The U.S. retirement income system faces an enormous challenge as the transition to a much older society begins. Fewer employers sponsor traditional defined benefit pension plans. Their replacement, the now dominant defined contribution (e.g., 401(k)) plans, are failing to produce the accumulations that baby boomers will need for a secure retirement. And the backbone of the retirement income system, Social Security, faces a long-term shortfall. This situation has policymakers looking for new funding options.
One such option gaining support is investing a portion of Social Security funds in potentially higher-yielding equities. Munnell and Sass explore whether equities could help solve the woes facing the U.S. retirement income system in general, and the Social Security shortfall in particular. They examine the experiences of three nations that added equities to the investment mix of their retirement systems—the U.K., Australia, and Canada. As these experiences show, while equities promise higher returns than government bonds, how they are implemented—as add-ons, carve-outs, or as trust fund supplements—matters greatly.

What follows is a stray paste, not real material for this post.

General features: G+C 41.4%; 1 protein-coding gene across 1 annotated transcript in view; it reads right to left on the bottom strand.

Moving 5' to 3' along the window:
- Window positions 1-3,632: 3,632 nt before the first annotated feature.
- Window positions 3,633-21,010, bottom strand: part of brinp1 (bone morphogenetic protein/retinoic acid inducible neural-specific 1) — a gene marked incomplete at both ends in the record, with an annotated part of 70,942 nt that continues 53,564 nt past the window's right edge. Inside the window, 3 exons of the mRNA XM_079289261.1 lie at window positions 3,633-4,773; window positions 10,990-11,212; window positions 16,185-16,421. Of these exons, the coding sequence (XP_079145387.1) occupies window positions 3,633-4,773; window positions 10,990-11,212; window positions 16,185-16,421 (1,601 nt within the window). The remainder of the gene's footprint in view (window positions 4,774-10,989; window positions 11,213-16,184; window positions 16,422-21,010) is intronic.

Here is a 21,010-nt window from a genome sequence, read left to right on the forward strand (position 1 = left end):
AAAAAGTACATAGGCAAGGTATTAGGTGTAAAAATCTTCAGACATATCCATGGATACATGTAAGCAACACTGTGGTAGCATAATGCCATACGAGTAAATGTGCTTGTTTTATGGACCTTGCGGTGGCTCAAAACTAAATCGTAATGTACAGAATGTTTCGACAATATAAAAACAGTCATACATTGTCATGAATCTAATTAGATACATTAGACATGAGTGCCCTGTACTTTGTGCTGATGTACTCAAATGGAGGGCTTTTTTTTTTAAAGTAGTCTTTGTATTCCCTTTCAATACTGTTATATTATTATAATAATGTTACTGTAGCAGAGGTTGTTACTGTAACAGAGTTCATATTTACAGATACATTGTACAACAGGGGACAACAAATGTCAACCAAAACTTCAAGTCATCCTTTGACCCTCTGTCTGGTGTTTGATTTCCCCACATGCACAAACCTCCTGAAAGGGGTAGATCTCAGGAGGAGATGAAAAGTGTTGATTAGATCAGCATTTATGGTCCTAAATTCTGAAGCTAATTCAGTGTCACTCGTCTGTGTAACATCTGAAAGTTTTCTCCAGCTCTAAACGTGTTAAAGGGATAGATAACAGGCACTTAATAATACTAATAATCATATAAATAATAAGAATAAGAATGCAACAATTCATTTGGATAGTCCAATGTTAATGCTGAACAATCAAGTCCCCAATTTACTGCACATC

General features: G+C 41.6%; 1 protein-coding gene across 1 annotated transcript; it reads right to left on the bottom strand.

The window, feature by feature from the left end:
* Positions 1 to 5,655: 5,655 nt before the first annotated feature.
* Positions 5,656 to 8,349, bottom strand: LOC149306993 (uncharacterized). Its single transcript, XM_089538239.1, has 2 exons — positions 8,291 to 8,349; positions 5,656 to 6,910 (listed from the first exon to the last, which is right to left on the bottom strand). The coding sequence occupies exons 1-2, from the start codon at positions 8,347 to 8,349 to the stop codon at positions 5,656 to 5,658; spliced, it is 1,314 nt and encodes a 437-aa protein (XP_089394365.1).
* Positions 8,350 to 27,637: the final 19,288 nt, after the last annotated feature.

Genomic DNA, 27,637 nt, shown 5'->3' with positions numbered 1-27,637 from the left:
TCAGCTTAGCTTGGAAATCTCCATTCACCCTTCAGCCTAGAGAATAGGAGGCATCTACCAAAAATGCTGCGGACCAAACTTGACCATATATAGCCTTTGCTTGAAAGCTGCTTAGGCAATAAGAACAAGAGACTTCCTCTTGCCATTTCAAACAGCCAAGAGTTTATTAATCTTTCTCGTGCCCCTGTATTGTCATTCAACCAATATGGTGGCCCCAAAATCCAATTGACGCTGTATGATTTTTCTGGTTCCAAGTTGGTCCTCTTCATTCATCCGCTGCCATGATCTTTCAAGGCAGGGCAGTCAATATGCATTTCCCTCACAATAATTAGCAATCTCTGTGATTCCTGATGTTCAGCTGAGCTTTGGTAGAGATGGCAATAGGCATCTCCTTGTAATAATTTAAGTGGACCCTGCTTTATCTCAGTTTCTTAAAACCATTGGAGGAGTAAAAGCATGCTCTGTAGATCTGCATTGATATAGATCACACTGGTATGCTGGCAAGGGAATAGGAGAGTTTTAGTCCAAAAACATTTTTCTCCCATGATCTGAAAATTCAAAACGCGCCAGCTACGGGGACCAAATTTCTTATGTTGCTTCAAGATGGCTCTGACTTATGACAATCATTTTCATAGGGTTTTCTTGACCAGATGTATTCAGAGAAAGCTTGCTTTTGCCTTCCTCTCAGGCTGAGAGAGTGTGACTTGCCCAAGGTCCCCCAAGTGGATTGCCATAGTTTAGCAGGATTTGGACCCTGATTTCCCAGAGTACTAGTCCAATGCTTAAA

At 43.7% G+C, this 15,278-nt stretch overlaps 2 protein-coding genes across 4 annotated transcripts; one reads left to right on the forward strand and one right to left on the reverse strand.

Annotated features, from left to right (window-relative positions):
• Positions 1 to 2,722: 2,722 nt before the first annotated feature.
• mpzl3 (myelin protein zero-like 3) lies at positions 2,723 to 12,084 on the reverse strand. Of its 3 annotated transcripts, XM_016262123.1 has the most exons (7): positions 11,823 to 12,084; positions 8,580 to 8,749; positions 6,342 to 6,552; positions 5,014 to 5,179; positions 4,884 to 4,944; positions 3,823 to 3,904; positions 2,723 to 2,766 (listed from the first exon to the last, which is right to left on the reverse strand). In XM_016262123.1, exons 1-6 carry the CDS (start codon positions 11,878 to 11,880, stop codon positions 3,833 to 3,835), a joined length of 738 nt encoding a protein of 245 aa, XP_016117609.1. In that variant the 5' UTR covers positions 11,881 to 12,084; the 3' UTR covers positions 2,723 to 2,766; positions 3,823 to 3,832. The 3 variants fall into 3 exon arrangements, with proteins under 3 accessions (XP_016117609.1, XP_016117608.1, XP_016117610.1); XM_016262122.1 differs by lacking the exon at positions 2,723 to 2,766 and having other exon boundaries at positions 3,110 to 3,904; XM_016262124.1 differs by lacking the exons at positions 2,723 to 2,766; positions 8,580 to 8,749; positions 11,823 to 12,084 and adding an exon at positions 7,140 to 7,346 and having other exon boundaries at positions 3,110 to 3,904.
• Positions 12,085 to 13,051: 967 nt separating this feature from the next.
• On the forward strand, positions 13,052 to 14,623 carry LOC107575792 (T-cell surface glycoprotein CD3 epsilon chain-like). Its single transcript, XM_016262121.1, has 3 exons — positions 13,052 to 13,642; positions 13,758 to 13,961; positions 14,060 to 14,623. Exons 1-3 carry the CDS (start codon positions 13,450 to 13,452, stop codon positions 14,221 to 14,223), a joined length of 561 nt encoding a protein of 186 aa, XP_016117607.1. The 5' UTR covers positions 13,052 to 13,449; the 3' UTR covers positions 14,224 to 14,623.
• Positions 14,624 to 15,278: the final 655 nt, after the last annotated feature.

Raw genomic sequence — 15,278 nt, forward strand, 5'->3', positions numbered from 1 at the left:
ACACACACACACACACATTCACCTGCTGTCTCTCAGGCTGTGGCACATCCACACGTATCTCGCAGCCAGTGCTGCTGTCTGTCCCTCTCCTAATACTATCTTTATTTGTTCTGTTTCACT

The book begins with a description of how retirement systems in industrialized nations emerged as a response to several common problems, namely aging workers’ inability to continue to generate earnings and to accumulate assets that would afford a secure retirement. Next, the authors discuss the challenges facing the U.S. retirement income system, including how solvency issues surrounding employers’ plans have been ineffectively addressed and the move away from defined benefit programs to defined contribution programs and the risks inherent in this move.
From there they review the three nations’ experiences with equities and the political and practical issues associated with each approach. They begin with the U.K., which introduced equities using the carve-out approach. Next, they examine Australia, which added equities using the add-on approach. Australia also added mandatory contributions to individual retirement savings accounts, which could be invested in equities. Finally, they review Canada’s efforts to reform its retirement income system by adding equities using the trust fund approach. Lessons are drawn from each country’s experience and Munnell and Sass explain why they think that the approach taken by Canada offers the most promise for the U.S. Social Security program.